Welcome to “Second Glance,” a bi-weekly column that spotlights an older film of note (thanks to an anniversary, a connection to a new release, or new disc or streaming availability) that was not as commercially or critically successful as it should’ve been. This week, we take a look at John Carpenter’s They Live.
When we’re putting together the Second Glance column, your film editor usually tries to select movies that are at least moderately obscure — overlooked, unsung, ignored altogether, etc. This week’s installment doesn’t really meet that criteria; while not a giant hit upon release, it was at least moderately profitable, and has always been beloved by a pocket of viewers. But over the past few months, its name has kept coming up, being name-dropped and referenced and memed aplenty, so we might as well bend the rules a little bit. Because They Live isn’t just a late-‘80s sci-fi/action flick; it’s a political satire that’s only grown more resonant with each passing year.
Released in 1988, They Live was directed by Carpenter, who adapted the script (under the pseudonym Frank Armitage) from Ray Nelson’s short story “Eight O’Clock in the Morning.” It stars pro wrestler Roddy Piper — dropping the “Rowdy” from his moniker, like respectable thespians do — as a drifter who opens the movie sauntering into an unnamed metropolis, lugging a pack on his back and a chip on his shoulder. The economy is dire, and he’s stuck working an under-the-table construction gig. But he becomes aware of a lurking resistance movement, and then he finds the sunglasses.
At first it seems they merely turn everything black and white — which, frankly, is a pair of sunglasses I wouldn’t mind owning. But then he discovers they reveal the not-so-subtle messaging of ads, signs, products, magazines, money, and television shows: “OBEY,” “MARRY AND REPRODUCE,” “CONSUME,” “WATCH TV,” “SUBMIT.” And they also reveal some of his fellow citizens to be not human at all; instead, they’re creepy skull-head aliens. As Piper makes these discoveries, Carpenter gives us enough shots of him putting on and removing his sunglasses to suggest They Live may be David Caruso’s favorite movie.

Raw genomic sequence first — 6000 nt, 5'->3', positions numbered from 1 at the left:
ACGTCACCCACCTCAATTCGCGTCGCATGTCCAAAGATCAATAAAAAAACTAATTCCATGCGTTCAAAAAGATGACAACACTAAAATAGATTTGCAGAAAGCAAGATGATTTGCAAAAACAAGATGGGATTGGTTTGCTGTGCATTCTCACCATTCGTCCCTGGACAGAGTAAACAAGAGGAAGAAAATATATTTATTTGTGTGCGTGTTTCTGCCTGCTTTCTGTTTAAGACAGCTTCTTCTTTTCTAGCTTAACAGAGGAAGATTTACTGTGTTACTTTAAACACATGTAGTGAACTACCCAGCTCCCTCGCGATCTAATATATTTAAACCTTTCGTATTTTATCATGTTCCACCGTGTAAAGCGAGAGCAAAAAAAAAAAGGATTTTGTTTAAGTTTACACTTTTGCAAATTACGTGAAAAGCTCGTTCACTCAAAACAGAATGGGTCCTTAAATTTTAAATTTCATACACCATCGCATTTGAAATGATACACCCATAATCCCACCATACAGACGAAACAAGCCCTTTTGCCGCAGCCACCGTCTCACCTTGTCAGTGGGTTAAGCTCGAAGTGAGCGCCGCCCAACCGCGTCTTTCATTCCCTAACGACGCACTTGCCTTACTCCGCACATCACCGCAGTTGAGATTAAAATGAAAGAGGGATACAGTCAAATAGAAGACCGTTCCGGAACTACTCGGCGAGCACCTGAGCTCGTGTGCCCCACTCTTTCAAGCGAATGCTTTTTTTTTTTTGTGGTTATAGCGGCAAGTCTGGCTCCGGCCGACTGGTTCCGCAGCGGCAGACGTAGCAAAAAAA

And the black and white is a smart touch. The crispness of the monochromatic photography suggests a vintage sci-fi picture – specifically, the original Invasion of the Body Snatchers, another story of aliens among us that was easily decoded into political commentary. But Carpenter’s primary objective for They Live was to make a tough action flick, which he does; it fits snugly into his filmography’s subset of urban mayhem movies (alongside Escape from New York, Assault on Precinct 13, and parts of Big Trouble in Little China). He can’t resist putting the narrative on pause for at least five minutes for a good old-fashioned bare-knuckle street brawl (between Piper and the great Keith David, both of whom give as good as they get). And Piper is, in many ways, a conventional action hero, growling dialogue like “I got news for you: there’s gonna be hell to pay” and the film’s most oft-quoted line, “I have come here to chew bubblegum and kick ass… and I’m all out of bubblegum.”
But the director is also subverting some of the inescapable tropes of the period. Piper’s character fumbles frequently, often to the accompaniment of Carpenter and Alan Howarth’s twangy, poor-loser score; it’s a sharp contrast to the indestructible, infallible action heroes of the Stallone/Schwarzenegger era. And few of those pictures (aside from The Running Man, which may have to make its way into this space as well) made room for this kind of explicit social commentary. They Live’s commentary is not terribly subtle; those block-lettered consumer message rewrites smell of a first-semester media studies course, and its dogma has such a one-size-fits-all pliability, it’s not surprising we keep finding ways to re-read and re-appropriate the movie for different eras.
After all, it was intended as a jab at the Reagan era, set in a trickle-down economy where the rich have gotten richer off the working class (David’s character states as much, in as many words). So tied is it to the Reagan years that an alien politico is even seen, on a television, announcing, “It’s a new morning in America!” But, sadly, these notions and complaints didn’t prove to be period-specific, and They Live’s increased visibility lately probably has more to do with its specifically anti-capitalist messaging. The endgame in the film is money; the aliens, we’re told, are “free enterprisers,” and their plot for dominations is “business, that’s all it is.” (Meanwhile, a Bernie-type rabble-rouser randomly appears on television: “They are dismantling the sleeping middle class!”).
But, in the end, all it takes is one brave soul willing to resist – to risk his life shutting off the filter and let all of America see these pillaging, lying, soulless scum-suckers for who they are, with the presumption that once they do, the con is over. What can I tell you, it’s a Hollywood ending.